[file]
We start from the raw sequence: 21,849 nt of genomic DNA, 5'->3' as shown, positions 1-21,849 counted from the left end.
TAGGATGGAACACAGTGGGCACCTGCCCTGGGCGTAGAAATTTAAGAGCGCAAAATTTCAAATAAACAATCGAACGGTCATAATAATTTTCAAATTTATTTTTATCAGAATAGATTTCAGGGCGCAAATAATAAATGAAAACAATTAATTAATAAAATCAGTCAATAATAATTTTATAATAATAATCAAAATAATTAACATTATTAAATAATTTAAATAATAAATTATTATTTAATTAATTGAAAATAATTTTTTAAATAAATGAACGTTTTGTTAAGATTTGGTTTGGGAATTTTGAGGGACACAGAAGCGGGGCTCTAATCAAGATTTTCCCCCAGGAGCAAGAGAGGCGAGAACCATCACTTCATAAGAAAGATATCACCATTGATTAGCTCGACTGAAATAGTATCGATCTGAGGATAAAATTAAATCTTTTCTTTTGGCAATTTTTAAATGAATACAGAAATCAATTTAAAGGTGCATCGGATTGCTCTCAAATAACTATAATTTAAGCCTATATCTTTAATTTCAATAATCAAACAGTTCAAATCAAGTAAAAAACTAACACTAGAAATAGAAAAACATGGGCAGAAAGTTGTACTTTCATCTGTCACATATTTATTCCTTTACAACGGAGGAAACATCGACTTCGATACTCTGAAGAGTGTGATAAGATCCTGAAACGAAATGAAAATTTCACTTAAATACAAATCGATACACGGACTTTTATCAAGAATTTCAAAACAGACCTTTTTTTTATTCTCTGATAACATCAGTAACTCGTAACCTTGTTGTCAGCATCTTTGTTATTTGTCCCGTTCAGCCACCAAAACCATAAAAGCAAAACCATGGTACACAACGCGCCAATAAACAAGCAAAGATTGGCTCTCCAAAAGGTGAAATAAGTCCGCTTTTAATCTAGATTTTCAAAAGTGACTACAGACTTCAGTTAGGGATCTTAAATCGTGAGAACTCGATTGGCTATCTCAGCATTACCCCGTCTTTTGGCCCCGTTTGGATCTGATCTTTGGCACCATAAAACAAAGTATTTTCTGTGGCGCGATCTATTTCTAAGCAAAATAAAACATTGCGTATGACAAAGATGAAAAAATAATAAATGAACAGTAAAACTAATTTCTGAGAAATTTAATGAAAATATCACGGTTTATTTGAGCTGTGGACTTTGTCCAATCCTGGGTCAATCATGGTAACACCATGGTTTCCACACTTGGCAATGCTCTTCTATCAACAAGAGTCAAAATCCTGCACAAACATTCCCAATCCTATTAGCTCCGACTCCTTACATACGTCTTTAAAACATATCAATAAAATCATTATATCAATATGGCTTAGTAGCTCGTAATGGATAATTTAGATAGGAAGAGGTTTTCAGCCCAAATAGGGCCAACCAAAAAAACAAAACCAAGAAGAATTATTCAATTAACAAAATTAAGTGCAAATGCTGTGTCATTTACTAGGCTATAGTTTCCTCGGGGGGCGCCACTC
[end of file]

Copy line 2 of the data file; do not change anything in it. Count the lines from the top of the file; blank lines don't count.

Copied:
TAGGATGGAACACAGTGGGCACCTGCCCTGGGCGTAGAAATTTAAGAGCGCAAAATTTCAAATAAACAATCGAACGGTCATAATAATTTTCAAATTTATTTTTATCAGAATAGATTTCAGGGCGCAAATAATAAATGAAAACAATTAATTAATAAAATCAGTCAATAATAATTTTATAATAATAATCAAAATAATTAACATTATTAAATAATTTAAATAATAAATTATTATTTAATTAATTGAAAATAATTTTTTAAATAAATGAACGTTTTGTTAAGATTTGGTTTGGGAATTTTGAGGGACACAGAAGCGGGGCTCTAATCAAGATTTTCCCCCAGGAGCAAGAGAGGCGAGAACCATCACTTCATAAGAAAGATATCACCATTGATTAGCTCGACTGAAATAGTATCGATCTGAGGATAAAATTAAATCTTTTCTTTTGGCAATTTTTAAATGAATACAGAAATCAATTTAAAGGTGCATCGGATTGCTCTCAAATAACTATAATTTAAGCCTATATCTTTAATTTCAATAATCAAACAGTTCAAATCAAGTAAAAAACTAACACTAGAAATAGAAAAACATGGGCAGAAAGTTGTACTTTCATCTGTCACATATTTATTCCTTTACAACGGAGGAAACATCGACTTCGATACTCTGAAGAGTGTGATAAGATCCTGAAACGAAATGAAAATTTCACTTAAATACAAATCGATACACGGACTTTTATCAAGAATTTCAAAACAGACCTTTTTTTTATTCTCTGATAACATCAGTAACTCGTAACCTTGTTGTCAGCATCTTTGTTATTTGTCCCGTTCAGCCACCAAAACCATAAAAGCAAAACCATGGTACACAACGCGCCAATAAACAAGCAAAGATTGGCTCTCCAAAAGGTGAAATAAGTCCGCTTTTAATCTAGATTTTCAAAAGTGACTACAGACTTCAGTTAGGGATCTTAAATCGTGAGAACTCGATTGGCTATCTCAGCATTACCCCGTCTTTTGGCCCCGTTTGGATCTGATCTTTGGCACCATAAAACAAAGTATTTTCTGTGGCGCGATCTATTTCTAAGCAAAATAAAACATTGCGTATGACAAAGATGAAAAAATAATAAATGAACAGTAAAACTAATTTCTGAGAAATTTAATGAAAATATCACGGTTTATTTGAGCTGTGGACTTTGTCCAATCCTGGGTCAATCATGGTAACACCATGGTTTCCACACTTGGCAATGCTCTTCTATCAACAAGAGTCAAAATCCTGCACAAACATTCCCAATCCTATTAGCTCCGACTCCTTACATACGTCTTTAAAACATATCAATAAAATCATTATATCAATATGGCTTAGTAGCTCGTAATGGATAATTTAGATAGGAAGAGGTTTTCAGCCCAAATAGGGCCAACCAAAAAAACAAAACCAAGAAGAATTATTCAATTAACAAAATTAAGTGCAAATGCTGTGTCATTTACTAGGCTATAGTTTCCTCGGGGGGCGCCACTC